Learn how to make herbal iced tea with fresh garden herbs. I love growing and using fresh or dried herbs for hot tea, but I also love using fresh herbs to make light and refreshing herbal iced tea. Keep reading for the how to.
How to Brew Herbal Iced Tea
Here’s the general process I use for making iced tea with garden herbs. Read here for brewing hot herbal tea.
- Boil water (100°C/212°F).
- Gently rub fresh herbs between fingers or palms to start releasing aroma.
- Place 1/4 cup of fresh herbs per 1 cup of hot water in a glass pitcher.
- Pour boiling water over herbs.
- Cover and steep for 20* minutes. Brew extra strong so flavour will be vibrant when adding ice.
- Remove herbs and if desired, sweeten tea, with sugar, honey or other sweeteners so it will dissolve. Otherwise, use simple syrup to sweeten when tea is cold.
- Cool for 2 hours on counter then refrigerate to keep cool. Store in fridge for 5-7 days.
- Pour over ice and enjoy.
**Most garden herbs can be steeped for a long time, but some herbs release a bitter flavour if steeped too long. Only steep chamomile, lavender, rosemary, rose, orange/lemon peel for 3 minutes or alternatively steep in cold water overnight (cold water will not cause bitterness).
Tips & Options for Making Herbal Iced Teas
- Muddle (gently rub, bruise or crush) fresh herbs to release their essential oils. Don’t crush too hard though, otherwise you’ll release the green chlorophyll which can leave a bitter taste.
- Choose one type of herb for your tea or use a combination. You could even add flower petals or spices like cinnamon or ginger to your tea.
- Don’t expect bright vibrant colours like you get with commercial herbal teas unless you add ingredients like hibiscus, calendula or blue butterfly pea blossoms to your herbal tea mix.
- Consider adding black, green or oolong tea to the mix. I use 1 tea bag or 1 teaspoon loose leaf tea for every 2 cups of water.
How To Sweeten Herbal Iced Teas
If you wish to sweeten your iced tea here are three options:
- Add fresh stevia leaves with herbs and brew together. Stevia, also known as the sugar plant, will add a natural sweetness to your tea. It does have a unique flavour, so test it out and see if you like it before serving to guests.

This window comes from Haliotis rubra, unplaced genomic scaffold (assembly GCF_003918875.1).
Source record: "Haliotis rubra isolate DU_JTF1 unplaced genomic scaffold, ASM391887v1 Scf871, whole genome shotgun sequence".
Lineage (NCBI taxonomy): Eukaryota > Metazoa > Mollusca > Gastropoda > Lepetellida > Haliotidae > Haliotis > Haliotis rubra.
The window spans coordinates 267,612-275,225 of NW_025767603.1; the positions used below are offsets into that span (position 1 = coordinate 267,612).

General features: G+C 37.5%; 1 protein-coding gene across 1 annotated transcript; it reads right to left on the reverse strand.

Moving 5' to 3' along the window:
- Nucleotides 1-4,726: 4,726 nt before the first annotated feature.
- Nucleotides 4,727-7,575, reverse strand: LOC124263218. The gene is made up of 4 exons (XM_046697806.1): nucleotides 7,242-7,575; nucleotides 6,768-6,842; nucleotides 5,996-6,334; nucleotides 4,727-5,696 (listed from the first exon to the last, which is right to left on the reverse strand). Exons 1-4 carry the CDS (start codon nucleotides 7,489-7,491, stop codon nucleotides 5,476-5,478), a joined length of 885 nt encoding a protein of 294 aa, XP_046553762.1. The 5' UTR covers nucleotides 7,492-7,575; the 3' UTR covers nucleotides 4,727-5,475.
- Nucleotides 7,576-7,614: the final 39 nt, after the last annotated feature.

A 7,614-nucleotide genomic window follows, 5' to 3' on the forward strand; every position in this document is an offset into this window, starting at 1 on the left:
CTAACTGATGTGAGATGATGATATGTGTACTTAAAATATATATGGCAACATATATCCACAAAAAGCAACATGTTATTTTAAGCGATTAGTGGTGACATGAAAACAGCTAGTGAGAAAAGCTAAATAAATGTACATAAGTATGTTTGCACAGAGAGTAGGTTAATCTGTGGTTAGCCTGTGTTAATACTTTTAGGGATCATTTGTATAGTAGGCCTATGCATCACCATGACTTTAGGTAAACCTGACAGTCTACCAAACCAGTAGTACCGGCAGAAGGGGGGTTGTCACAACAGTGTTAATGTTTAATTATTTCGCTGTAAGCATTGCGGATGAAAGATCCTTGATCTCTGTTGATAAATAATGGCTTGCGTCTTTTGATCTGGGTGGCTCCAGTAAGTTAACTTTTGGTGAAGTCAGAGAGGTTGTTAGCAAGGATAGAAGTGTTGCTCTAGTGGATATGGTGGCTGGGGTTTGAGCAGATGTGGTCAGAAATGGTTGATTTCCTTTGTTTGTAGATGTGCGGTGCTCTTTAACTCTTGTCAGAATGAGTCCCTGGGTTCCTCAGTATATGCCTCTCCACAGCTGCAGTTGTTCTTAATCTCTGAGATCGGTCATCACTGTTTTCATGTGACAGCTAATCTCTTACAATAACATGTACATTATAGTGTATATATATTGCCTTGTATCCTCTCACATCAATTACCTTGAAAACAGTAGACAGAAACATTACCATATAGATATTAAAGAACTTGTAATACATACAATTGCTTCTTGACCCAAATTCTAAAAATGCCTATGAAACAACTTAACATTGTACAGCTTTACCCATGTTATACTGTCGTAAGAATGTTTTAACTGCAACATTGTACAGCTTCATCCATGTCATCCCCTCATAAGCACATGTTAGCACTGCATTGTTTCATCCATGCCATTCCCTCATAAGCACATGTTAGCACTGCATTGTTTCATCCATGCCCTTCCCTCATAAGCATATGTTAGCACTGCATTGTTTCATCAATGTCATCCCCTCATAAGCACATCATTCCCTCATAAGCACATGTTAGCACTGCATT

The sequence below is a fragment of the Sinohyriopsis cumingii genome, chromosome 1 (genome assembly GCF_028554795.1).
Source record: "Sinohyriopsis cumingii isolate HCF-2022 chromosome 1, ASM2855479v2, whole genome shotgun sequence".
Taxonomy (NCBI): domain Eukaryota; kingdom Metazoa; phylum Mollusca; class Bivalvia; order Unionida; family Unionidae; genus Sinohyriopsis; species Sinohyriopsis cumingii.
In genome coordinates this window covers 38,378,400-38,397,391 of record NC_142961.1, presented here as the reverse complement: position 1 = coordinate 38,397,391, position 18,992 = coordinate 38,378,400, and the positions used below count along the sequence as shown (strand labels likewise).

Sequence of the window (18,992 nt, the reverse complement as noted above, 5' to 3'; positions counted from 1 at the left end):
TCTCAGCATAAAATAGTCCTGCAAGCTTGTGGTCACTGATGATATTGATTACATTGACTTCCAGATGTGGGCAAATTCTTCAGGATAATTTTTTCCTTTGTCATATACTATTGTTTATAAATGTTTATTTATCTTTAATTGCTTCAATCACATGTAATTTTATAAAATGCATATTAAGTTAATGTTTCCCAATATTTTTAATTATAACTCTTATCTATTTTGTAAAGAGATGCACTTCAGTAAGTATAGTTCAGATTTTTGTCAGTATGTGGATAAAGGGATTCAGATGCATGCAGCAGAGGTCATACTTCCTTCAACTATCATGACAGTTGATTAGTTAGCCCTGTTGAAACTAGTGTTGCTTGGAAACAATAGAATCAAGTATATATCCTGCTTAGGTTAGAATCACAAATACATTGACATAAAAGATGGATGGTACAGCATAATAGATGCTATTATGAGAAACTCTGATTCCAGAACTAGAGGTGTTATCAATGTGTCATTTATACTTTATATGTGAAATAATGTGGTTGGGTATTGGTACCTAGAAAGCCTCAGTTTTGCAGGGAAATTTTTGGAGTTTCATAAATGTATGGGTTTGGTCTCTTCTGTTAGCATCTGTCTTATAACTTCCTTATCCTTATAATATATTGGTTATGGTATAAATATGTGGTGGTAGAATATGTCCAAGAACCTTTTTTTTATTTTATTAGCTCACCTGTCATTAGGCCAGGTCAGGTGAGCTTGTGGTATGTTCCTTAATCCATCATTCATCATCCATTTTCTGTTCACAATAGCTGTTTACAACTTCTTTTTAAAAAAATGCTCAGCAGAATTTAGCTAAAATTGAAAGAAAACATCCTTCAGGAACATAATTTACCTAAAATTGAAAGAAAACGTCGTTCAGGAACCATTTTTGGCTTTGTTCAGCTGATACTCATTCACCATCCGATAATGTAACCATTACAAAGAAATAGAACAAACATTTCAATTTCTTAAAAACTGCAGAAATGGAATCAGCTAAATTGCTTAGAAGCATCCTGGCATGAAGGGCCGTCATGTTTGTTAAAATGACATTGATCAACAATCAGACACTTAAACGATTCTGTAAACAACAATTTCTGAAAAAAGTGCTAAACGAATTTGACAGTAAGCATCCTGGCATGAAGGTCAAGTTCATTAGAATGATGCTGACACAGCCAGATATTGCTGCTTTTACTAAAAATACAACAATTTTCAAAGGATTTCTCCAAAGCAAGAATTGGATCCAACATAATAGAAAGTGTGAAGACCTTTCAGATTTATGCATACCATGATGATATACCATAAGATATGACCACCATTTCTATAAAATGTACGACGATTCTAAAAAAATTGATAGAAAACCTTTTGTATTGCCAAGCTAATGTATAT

- Add sweeteners that need to be dissolved like sugar or honey after brewing but while tea is still hot.
- Add simple syrup or other sweeteners that easily mix in cold liquid just before serving.
Favourite Herbs for Iced Tea
Here are the herbs I enjoy most for Iced Tea. Also read my post on Top 9 Herbs to Grow for Tea to see which herbs I enjoy growing for tea in my Canadian prairie garden rated to Zone3.
Hyssop – a lovely scent good for the heart, digestive system and for promoting sleep
Rosemary – stimulates circulation to soothe aches and pains, helps clear congestion and boosts mood and memory
Spearmint or Mojito Mint – great for soothing digestive issues
Apple Mint & Other Fruit Mints – mild mint with unique aromas and flavor good for digestion
Lemon Balm – helps clear the mind and lift spirits
Lemon Verbena – rejuvenating fresh scent helpful for indigestions, cramps and nausea
Lemon Grass – great flavor with properties to boost immune system * love this with ginger
Lemon Thyme – light lemony flavor beneficial for digestive system and colds
Thyme – helps with cramps and coughs
Stevia – the “sugar plant”, a natural sweetener for your tea
A Word of Caution about Herbs for Tea
All plants have properties in them that may cause allergies or undesirable side effects, especially if taken in large doses. The herbs for tea mentioned in this article are intended to be enjoyed as an occasional cup of tea now and then. Anyone intending to consume more than an occasional cup for pleasure should do more research about each individual herb and talk to their medical practitioner. This is particularly true for young children, pregnant women, anyone on medication or anyone with a chronic disease.
I would love to hear your experience with brewing your own herbal iced tea. Do you have a favorite flavor? Leave a comment below or tag me on Instagram at #getgettys or Facebook @GettyStewart.HomeEconomist.
Getty Stewart is an engaging speaker and writer providing tasty recipes, time-saving tips, and helpful kitchen ideas to make home cooking easy and enjoyable. She is a Professional Home Economist, author of Manitoba’s best-selling Prairie Fruit Cookbook, Founder of Fruit Share, mom and veggie gardener.